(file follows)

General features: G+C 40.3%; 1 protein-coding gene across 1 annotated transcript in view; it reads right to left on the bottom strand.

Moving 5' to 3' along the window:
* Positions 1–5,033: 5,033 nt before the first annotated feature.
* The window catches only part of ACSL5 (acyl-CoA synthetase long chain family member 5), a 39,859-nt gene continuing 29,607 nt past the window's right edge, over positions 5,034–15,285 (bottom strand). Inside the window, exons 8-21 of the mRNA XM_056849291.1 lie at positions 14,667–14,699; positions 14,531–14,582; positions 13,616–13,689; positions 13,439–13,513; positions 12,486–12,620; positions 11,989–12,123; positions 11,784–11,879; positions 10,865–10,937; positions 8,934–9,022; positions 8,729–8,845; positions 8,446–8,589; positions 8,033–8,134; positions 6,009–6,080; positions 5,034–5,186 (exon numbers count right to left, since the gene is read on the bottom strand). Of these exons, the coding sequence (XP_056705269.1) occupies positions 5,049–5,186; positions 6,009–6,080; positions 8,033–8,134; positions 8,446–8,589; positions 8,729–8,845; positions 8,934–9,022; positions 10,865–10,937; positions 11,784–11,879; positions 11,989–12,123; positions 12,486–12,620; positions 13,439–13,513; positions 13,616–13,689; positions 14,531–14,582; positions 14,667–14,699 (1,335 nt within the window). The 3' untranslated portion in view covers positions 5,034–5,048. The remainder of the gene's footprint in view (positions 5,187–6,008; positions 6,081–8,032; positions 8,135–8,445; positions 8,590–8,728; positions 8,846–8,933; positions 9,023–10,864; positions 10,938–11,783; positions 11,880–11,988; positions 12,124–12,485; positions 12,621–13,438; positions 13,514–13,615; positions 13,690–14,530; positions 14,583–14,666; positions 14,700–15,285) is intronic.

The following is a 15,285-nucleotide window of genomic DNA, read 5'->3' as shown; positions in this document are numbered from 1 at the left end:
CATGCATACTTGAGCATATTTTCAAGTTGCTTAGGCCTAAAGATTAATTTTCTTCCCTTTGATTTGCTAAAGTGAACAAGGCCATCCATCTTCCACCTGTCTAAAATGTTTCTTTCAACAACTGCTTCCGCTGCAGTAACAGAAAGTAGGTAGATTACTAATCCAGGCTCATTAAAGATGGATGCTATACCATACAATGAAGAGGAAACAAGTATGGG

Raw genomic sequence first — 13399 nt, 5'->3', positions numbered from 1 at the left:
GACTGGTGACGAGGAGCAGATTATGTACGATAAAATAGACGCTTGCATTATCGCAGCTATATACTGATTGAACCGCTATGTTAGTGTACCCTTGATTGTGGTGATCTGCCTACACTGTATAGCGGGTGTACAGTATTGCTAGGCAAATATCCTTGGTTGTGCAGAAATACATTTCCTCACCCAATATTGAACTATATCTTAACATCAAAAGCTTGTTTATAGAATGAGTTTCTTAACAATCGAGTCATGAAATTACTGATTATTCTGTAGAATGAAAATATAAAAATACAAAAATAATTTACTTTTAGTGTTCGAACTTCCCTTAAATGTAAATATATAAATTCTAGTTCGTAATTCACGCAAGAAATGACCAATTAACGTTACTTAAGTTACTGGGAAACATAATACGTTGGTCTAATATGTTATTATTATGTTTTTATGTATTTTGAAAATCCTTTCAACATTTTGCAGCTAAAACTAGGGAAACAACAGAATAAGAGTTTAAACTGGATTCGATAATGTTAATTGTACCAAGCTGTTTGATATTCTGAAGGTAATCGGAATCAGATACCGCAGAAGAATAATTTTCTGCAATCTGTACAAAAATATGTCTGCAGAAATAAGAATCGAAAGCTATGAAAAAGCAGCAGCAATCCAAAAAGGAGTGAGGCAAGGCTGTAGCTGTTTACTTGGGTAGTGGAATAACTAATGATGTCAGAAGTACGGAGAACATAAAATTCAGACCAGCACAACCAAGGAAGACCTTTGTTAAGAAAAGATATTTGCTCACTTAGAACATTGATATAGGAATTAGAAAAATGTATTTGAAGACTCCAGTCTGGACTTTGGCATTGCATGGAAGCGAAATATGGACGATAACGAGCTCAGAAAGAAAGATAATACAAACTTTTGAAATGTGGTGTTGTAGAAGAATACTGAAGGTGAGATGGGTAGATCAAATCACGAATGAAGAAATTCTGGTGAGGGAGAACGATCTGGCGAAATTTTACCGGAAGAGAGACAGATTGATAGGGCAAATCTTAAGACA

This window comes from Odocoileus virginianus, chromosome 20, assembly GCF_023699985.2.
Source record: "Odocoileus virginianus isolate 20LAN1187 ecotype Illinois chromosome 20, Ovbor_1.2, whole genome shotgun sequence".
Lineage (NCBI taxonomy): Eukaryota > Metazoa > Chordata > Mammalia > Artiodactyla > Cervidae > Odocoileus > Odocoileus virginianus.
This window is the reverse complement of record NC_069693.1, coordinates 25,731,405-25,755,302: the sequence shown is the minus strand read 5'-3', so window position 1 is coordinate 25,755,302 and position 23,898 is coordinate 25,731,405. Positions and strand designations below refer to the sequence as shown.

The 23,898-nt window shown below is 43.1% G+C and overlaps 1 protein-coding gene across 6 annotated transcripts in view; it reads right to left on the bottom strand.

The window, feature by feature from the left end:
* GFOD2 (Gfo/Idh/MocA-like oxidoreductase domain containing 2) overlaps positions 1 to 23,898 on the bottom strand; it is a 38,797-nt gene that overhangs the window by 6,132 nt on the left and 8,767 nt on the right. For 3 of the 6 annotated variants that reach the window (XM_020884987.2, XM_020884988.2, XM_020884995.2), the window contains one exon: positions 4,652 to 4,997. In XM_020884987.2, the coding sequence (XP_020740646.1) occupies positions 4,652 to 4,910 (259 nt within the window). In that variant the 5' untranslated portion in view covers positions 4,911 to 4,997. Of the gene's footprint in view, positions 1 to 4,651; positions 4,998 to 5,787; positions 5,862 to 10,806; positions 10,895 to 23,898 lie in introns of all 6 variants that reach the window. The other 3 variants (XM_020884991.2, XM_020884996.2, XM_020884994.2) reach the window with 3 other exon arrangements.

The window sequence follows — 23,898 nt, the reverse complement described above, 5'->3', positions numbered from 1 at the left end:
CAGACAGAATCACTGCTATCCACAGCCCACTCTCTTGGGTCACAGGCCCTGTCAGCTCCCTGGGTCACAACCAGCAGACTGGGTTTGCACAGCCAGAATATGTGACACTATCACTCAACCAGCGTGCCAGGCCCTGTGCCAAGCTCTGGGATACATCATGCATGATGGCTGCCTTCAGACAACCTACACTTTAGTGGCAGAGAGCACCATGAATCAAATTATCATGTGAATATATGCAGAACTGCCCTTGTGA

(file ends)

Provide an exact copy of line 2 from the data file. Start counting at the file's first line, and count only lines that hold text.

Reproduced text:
Moving 5' to 3' along the window: